While couples or groups of friends taking seemingly innocent trips into the woods, only to be terrorised at night by unseen entities – be they human or inhuman – is a pretty well-worn trope in the horror genre at this point, the last few years have not been without evidence that there’s still life in this particular old dog. For instance, Bobcat Goldthwaite’s 2013 found-footage Bigfoot tale Willow Creek revisited Blair Witch Project-esque claustrophobia to devastating effect, and Tucker and Dale vs Evil hysterically riffed on “cabin in the woods” clichés. Patrick Rea’s Arbor Demon offers another effective variation on the theme: one that pushes its monsters to the periphery in the name of some impressive second-act character drama.
Charles (Kevin Ryan) and Dana (Curse of Chucky and SHE‘s Fiona Dourif) aren’t short of relationship stress : Charles is set to embark on a three-month tour with his band, and unbeknownst to him, Dana is carrying his child (most definitely not a planned event, given his slightly awkwardly expositional disdain for the subject in an early car journey). In an attempt to “disconnect to reconnect”, they abandon technology for a couple of nights, and head into the woods on a camping trip. As they make their way there, Rea establishes their intimacy smartly and with unusual understatement: amidst their disagreements and bickering, the depth of their affection for each other instead comes across in shots dwelling on lingering glances, and subtle but well-developed physical comfort with each other.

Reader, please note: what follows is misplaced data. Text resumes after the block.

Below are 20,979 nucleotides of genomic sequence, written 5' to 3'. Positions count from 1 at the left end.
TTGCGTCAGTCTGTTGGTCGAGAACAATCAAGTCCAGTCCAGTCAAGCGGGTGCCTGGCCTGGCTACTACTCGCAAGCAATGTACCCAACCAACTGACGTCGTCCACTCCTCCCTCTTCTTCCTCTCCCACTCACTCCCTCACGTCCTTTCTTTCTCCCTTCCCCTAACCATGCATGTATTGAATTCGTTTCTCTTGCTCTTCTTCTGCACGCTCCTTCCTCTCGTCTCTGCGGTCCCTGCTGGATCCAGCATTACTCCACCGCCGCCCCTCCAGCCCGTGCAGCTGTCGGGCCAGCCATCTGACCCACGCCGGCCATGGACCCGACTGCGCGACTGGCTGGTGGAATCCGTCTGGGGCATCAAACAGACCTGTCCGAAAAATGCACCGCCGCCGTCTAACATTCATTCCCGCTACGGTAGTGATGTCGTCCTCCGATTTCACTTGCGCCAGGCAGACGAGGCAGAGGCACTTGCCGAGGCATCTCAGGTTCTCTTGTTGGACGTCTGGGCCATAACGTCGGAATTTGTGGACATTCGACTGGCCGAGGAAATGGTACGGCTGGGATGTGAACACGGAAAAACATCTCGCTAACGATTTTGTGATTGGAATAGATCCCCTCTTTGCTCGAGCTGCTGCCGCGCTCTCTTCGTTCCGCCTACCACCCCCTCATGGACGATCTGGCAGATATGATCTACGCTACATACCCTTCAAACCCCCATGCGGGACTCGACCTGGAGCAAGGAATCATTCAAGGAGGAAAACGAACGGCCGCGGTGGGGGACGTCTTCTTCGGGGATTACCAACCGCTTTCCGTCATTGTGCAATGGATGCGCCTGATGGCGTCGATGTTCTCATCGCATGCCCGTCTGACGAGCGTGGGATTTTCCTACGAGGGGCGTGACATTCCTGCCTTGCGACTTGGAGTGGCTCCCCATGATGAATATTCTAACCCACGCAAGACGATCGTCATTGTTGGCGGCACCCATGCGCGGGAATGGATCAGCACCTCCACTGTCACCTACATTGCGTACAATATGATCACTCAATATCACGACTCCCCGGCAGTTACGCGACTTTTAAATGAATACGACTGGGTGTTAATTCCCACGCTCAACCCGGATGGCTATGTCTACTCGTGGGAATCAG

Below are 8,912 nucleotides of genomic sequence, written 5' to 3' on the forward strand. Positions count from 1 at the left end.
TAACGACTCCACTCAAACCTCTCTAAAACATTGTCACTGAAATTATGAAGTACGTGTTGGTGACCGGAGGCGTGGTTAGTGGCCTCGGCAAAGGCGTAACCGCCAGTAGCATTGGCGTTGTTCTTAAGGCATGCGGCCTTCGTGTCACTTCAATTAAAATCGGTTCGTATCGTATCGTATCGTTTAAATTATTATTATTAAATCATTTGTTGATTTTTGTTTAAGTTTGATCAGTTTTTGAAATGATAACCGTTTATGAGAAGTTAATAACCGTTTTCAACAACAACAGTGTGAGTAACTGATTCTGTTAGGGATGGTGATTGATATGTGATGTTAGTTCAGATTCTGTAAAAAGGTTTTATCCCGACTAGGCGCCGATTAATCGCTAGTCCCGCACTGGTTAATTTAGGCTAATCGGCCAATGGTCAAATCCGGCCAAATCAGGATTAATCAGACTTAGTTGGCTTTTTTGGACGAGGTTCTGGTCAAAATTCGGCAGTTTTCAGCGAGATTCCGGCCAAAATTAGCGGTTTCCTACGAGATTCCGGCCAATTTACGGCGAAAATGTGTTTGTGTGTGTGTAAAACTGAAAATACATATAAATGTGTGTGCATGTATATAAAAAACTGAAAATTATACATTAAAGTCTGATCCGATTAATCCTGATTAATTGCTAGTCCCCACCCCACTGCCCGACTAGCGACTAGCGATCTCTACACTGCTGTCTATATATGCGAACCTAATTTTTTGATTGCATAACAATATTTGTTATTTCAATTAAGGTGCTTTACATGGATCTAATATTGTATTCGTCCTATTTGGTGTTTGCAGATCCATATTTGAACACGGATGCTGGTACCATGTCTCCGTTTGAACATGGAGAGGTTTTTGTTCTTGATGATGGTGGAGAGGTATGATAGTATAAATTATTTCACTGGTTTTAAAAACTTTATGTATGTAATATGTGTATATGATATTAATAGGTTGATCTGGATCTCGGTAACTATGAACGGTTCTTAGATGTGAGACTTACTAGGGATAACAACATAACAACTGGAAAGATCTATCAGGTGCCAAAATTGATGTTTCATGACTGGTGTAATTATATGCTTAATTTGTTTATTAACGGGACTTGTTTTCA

Once they’ve picked their spot and set up for the night, things take a turn for the worse. A group of hunters set up nearby, and what begins as an irritant soon escalates when they’re all wiped out in a brutal attack from a seemingly feral beast (wisely kept largely offscreen until the last fifteen minutes or so). All, that is, except one. Abrasive, brash hunter Sean (Jake Busey) soon takes cover in Charles and Dana’s tent, and as they take shelter from the beast, Arbor Demon comes into its own as it uses the “siege” situation to zero in on superbly executed and well-rounded character development.
The film’s commitment to its dramatic conflict never really threatens to derail its momentum: while seldom really the focus, the threat from the monster is constant, and as all three characters are forced to confront dark truths about themselves, Arbor Demon starts to feel impressively fresh. All of the film’s main players bring their A-game, and as the film places its emphasis more on its horror leanings as it reaches its end, the overt spectacle and emotional weight of its finale feel earned. When it eventually arrives, the monster “reveal” isn’t especially scary, though it’s arguable if it was ever intended to be. Handling its metaphorical monsters as deftly as its physical ones, those who aren’t put off by the film’s dramatic heavy lifting will be richly rewarded with a film abundant in believable, relatable characterisation and rich metaphorical subtext.